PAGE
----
There was a wide concern that homebuyers were taking on too much mortgage and would end up under water. Again, the CBA’s stats seem to suggest otherwise. Both B.C. and Ontario have the lowest rate of arrears among the provinces. In Ontario, just .10 per cent of mortgages are in arrears, while in B.C., it’s slightly higher at .15 per cent. Just 955 mortgages in B.C. were in arears at the end of January 2019 out of more than 643,000. The Atlantic province had the highest percentage of mortgages in arrears at .52 per cent.

Obviously any amount of people struggling to keep their home is unfortunate. It would be ideal if not a single homeowner defaulted on their mortgage. With an election this fall, it’s anyone’s guess where the mortgage qualifying rules are going to go. But statistically speaking, the mortgage industry is on very solid ground and Canadians are more than capable of paying their mortgage on time.

Angela Calla is a 15 year award-winning woman of influence mortgage expert. Alongside her team, passionately assisting mortgage holders get the best mortgage, and educating them on The Mortgage Show on CKNW for over a decade and through her best-selling book The Mortgage Code available on Amazon. To purchase the book click here: The Mortgage Code. Proceeds from a sales will help build a new emergency room at Eagle Ridge Hospital. Angela can be reached at callateam@dominionlending.ca or 604-802-3983.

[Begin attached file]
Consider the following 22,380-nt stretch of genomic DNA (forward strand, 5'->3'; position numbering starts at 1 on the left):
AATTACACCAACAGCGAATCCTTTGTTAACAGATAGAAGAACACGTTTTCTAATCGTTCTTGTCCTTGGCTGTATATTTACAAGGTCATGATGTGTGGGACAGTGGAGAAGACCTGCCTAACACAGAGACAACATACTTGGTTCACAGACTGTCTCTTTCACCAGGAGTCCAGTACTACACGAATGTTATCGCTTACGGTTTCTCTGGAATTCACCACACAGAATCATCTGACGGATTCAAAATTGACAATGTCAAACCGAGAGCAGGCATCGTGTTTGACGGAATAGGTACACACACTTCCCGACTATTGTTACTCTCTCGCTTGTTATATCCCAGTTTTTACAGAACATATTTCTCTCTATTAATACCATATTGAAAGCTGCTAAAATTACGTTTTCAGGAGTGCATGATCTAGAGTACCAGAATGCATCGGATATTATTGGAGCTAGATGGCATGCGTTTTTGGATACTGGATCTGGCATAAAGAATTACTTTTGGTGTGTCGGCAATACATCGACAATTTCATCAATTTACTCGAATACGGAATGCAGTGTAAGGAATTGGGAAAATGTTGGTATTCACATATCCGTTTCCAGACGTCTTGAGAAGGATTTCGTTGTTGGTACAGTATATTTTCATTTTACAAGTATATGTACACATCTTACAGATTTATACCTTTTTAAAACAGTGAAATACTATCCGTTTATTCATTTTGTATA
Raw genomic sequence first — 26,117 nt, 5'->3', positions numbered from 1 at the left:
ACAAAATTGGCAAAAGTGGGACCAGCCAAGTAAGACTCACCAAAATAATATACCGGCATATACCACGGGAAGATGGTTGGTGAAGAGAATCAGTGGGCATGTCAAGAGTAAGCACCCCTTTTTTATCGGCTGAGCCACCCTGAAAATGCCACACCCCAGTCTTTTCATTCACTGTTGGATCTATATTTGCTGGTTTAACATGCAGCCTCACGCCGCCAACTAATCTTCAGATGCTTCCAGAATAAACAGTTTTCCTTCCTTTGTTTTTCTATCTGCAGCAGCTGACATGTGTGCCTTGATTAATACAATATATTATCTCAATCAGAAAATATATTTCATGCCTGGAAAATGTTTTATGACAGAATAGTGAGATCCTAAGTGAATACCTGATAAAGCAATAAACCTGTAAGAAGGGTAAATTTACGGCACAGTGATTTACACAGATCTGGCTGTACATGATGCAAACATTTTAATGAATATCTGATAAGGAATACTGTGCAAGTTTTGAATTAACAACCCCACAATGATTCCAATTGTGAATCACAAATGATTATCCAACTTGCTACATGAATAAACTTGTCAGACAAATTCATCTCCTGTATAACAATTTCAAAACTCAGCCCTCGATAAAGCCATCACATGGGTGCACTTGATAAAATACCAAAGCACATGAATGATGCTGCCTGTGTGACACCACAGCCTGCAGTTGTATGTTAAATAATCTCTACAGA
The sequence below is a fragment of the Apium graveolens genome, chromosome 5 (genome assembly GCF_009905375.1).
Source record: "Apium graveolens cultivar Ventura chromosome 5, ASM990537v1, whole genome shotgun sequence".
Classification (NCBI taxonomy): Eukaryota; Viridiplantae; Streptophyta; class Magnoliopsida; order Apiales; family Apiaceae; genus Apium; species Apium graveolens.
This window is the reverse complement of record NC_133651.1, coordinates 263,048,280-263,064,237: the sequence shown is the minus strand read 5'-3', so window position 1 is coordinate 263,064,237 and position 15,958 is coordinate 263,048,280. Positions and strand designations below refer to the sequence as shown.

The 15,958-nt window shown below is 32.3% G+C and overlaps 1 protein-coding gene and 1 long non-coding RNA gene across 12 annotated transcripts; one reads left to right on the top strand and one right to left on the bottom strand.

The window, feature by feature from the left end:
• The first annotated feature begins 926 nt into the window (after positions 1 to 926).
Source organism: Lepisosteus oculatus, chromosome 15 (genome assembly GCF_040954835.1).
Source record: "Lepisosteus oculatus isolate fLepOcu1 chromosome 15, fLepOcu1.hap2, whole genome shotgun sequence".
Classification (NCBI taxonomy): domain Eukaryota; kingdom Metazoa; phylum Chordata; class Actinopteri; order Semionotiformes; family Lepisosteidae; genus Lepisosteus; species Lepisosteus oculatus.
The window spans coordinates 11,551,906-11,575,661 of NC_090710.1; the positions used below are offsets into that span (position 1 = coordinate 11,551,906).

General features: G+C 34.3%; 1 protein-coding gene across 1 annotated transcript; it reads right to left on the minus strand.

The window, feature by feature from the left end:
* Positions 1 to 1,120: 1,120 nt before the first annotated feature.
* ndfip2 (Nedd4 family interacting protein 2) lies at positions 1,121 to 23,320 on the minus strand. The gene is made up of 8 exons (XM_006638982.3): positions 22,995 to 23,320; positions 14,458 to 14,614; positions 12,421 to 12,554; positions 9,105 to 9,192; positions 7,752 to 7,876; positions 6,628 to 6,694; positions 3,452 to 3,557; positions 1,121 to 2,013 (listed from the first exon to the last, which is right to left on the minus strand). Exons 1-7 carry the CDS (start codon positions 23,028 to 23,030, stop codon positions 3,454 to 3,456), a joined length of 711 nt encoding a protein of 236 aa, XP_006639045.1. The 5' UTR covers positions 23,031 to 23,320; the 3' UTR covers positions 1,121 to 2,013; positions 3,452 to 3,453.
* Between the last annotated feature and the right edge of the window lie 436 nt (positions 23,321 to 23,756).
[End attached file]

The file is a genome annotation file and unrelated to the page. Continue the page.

9 Aug

4 costs to consider as a first-time homebuyer

General

Posted by: Angela Calla

Oftentimes even the most organized and detail oriented first-time homebuyer can overlook some unexpected costs that come with the purchase of their new home. We are outlining four of the costs that we most commonly see overlooked by homebuyers in hopes that we can better prepare you—and save you from a few surprises!

 

  1. Closing Costs

    Congratulations! Your offer was just accepted on your new home, you’re one step closer to adding a major asset to your portfolio! We don’t want to shock or dampen the excitement of this moment. However, it’s important that you factor in closing costs right at the beginning of your purchase. The best time to do this is before even applying for your pre-approval or making any offers on a home. Closing costs may include:

    • insurance
    • taxes (Land Transfer, Property, and others depending on what province you are in)
    • legal/notary fees
    • inspection/appraisal fees.

    A general rule of thumb is to set aside 1.5 per cent of the purchase price to account for the closing costs above. To plan ahead, consider speaking to a mortgage broker and your realtor. They can help you determine just how much you should set aside to accommodate those additional closing costs.

2. Utility Bills

If you’ve gotten used to living in a small space, such as a condo or an apartment, you may be surprised how much more water, heat, and energy you consume in a larger space such as a detached home or a townhouse. It’s important to prepare for these as you do not want to have a “surprise” when your bill arrives in the mail and it’s nearly double what you are used to spending!

Factoring in these bills is also crucial if you are going from renting to owning! Often times the landlord will cover a portion of your utility bills or your cable/internet depending on the contract you had with your landlord. Of course, once you are a homeowner, you are covering the entire cost! Ask family members, friends, even your mortgage broker or realtor what is a realistic cost for things such as cable and internet, water, heat, etc. You’d be surprised how fast they can add up!